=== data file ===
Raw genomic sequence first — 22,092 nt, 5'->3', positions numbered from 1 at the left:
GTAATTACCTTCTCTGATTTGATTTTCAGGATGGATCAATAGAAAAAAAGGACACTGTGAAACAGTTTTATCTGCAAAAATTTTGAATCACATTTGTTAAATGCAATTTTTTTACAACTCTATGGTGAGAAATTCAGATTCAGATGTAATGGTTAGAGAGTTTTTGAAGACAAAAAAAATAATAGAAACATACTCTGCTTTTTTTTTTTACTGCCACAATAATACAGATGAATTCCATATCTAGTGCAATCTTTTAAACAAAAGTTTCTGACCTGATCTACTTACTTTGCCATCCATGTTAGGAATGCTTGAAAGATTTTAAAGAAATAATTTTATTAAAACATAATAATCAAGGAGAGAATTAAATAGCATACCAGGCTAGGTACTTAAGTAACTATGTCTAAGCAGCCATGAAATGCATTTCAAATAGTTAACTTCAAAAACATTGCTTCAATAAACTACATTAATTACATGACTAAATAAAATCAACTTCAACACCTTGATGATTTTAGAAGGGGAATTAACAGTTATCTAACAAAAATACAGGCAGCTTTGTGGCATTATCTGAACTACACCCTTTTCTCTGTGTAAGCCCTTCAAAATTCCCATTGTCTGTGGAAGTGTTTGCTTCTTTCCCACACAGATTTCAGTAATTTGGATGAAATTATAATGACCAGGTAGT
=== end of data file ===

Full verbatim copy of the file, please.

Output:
Raw genomic sequence first — 22,092 nt, 5'->3', positions numbered from 1 at the left:
GTAATTACCTTCTCTGATTTGATTTTCAGGATGGATCAATAGAAAAAAAGGACACTGTGAAACAGTTTTATCTGCAAAAATTTTGAATCACATTTGTTAAATGCAATTTTTTTACAACTCTATGGTGAGAAATTCAGATTCAGATGTAATGGTTAGAGAGTTTTTGAAGACAAAAAAAATAATAGAAACATACTCTGCTTTTTTTTTTTACTGCCACAATAATACAGATGAATTCCATATCTAGTGCAATCTTTTAAACAAAAGTTTCTGACCTGATCTACTTACTTTGCCATCCATGTTAGGAATGCTTGAAAGATTTTAAAGAAATAATTTTATTAAAACATAATAATCAAGGAGAGAATTAAATAGCATACCAGGCTAGGTACTTAAGTAACTATGTCTAAGCAGCCATGAAATGCATTTCAAATAGTTAACTTCAAAAACATTGCTTCAATAAACTACATTAATTACATGACTAAATAAAATCAACTTCAACACCTTGATGATTTTAGAAGGGGAATTAACAGTTATCTAACAAAAATACAGGCAGCTTTGTGGCATTATCTGAACTACACCCTTTTCTCTGTGTAAGCCCTTCAAAATTCCCATTGTCTGTGGAAGTGTTTGCTTCTTTCCCACACAGATTTCAGTAATTTGGATGAAATTATAATGACCAGGTAGT